I suspect that for some people literary fiction is defined in a negative way in as much as they would see it as that which is not genre fiction.  Now that, I think, really does smack of literary snobbery.  I will fight anyone who argues that Hilary Mantel’s historical fiction is not literary or what about P D James’ crime fiction, especially from her middle period.  I first came across Katharine Kerr’s fantasy novels when one of them was included in a corpus a friend was working with and the quality of the writing stood out so strongly against the other data that we just had to break protocol and find out what it was she was reading.

So, what is literary fiction?  If it is fiction I have to fight in order to even begin to understand it, then I will gladly admit to not being clever enough and let it pass me by.

Emergency Poet

I was going to report on how the Dickens course is going, but this post is long enough as it is.  I will come back to that midweek, perhaps.  I did just want to say, however, that those of you who commented on my entry about Deborah Alma, the Emergency Poet might like to know that Deborah herself came by and left a thank you message in response to your enthusiasm for what she is doing. You can see what she has to say here.

A Moral Dilemma

imagesA brief and late midweek post, I’m afraid, after what has truly been a week from hell; a week that is actually being made much worse by a book.

Tell me, what do you do when a book that has been set for your reading group turns out to be (in your opinion, at least) a duff?

At the moment I am ploughing my way, around fifty pages a day, through a book that I have to be ready to discuss next Wednesday evening.  I know that the person who chose the novel thinks that it is marvellous.  As far as I’m concerned it is as dry as the ships biscuit that I suspect some of the characters survived on, not to mention falling over itself trying to be clever. On the principle that life is too short to continue reading books like this, under any other circumstances I would have tossed it at least a couple of days ago, but this is for a book group and the whole idea is to read other people’s choices so as to expand our literary horizons.  I keep plodding my way on in the hope that at some point it will explode into a blaze of glory and I will achieve enlightenment.  At the moment, I am still fumbling in the dark.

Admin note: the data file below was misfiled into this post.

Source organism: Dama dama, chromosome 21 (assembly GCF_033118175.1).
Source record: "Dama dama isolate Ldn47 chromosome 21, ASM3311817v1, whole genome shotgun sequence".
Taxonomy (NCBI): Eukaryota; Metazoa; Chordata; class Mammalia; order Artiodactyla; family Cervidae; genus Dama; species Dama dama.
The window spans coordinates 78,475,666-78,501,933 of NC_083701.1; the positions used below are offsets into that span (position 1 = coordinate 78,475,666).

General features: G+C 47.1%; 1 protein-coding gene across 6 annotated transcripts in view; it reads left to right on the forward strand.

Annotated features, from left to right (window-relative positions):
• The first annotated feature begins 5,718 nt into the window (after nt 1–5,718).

So, what would you do.  Press on regardless and meet your moral obligation or give up and read something to lighten your life instead.  I tell you, just now, even Oliver Twist  is more uplifting.

How To Win At Poohsticks

The-Rules-of-playing-PoohsticksAccording to The Times one of the great conundrums of the civilised world has finally been solved.  Armed with the formula

PP = A x ? x Cd

we can now all go out and scientifically select the ideal twig to ensure we will emerge victorious when indulging in the classic English game of poohsticks.

When Winnie the Pooh dropped that first pine cone over the side of a bridge he set in motion a passion for the pastime that has only increased as the years have gone by.  You don’t have to be a Bear of Very Little Brain to enjoy dropping your twig into a gently flowing stream and then rushing over to the other side of the bridge to see if it will emerge before those of your competitors.  Bears of Great Brain like to play regularly, not to mention those humans who share a home with them.

The formula has been devised by Dr Rhys Morgan of the Royal Academy of Engineering and we can only rejoice that our great minds recognise the national importance of breakthrough research in vital areas such as this.

Dr Morgan has ascertained that the main variables are cross-sectional area, density/buoyancy and drag coefficient.  Thus, the formula for the Perfect Poohstick (PP) states that you need a twig which has a good cross-sectional area, that is, length multiplied by width (A), because the water will have more to push on.  (Much to Pooh’s relief this means that tubby is good.)  It should be of as dense a wood as you can find (?) so that it will sink a bit and not be influenced by the wind.  And, finally, it needs to be rough, because that will create more drag (Cd).  Bark is good as well.

Equipped with this knowledge how is it possible that each and every one of us will not in future emerge triumphant from round after round of our favourite pastime?  Except, of course, as those Bears of Great Brain with whom I share my home point out, by the time I have applied the formula and found the ideal twig they will have finished not only the game but also the picnic that inevitably accompanies it and be ready to pack up and go home.

The Novel Cure Goes International

The postman has just delivered my own copy of Ella Berthould and Susan Elderkin’s book The Novel Cure so at last I can let the library have their volume back.

I’m sure you must all know about this book which came out in 2013 and which consists of a set of reading prescriptions for just about every ailment, physical, spiritual or reading related, that you might think of.  Suffering from a overplus of arrogance?  What else should you read but Pride and Prejudice? Just lost your job?  Try spending an evening or two in the company of Kingsley Amis’ s Lucky Jim.

When The Novel Cure was first published I have to admit that I was sceptical about its benefits and so other than flicking quickly through a copy in the local Waterstones I didn’t pay it very much attention.  However, a couple of months ago The New Yorker published a really interesting article about the pros and cons of the practice of bibliotherapy and it brought the book back to mind.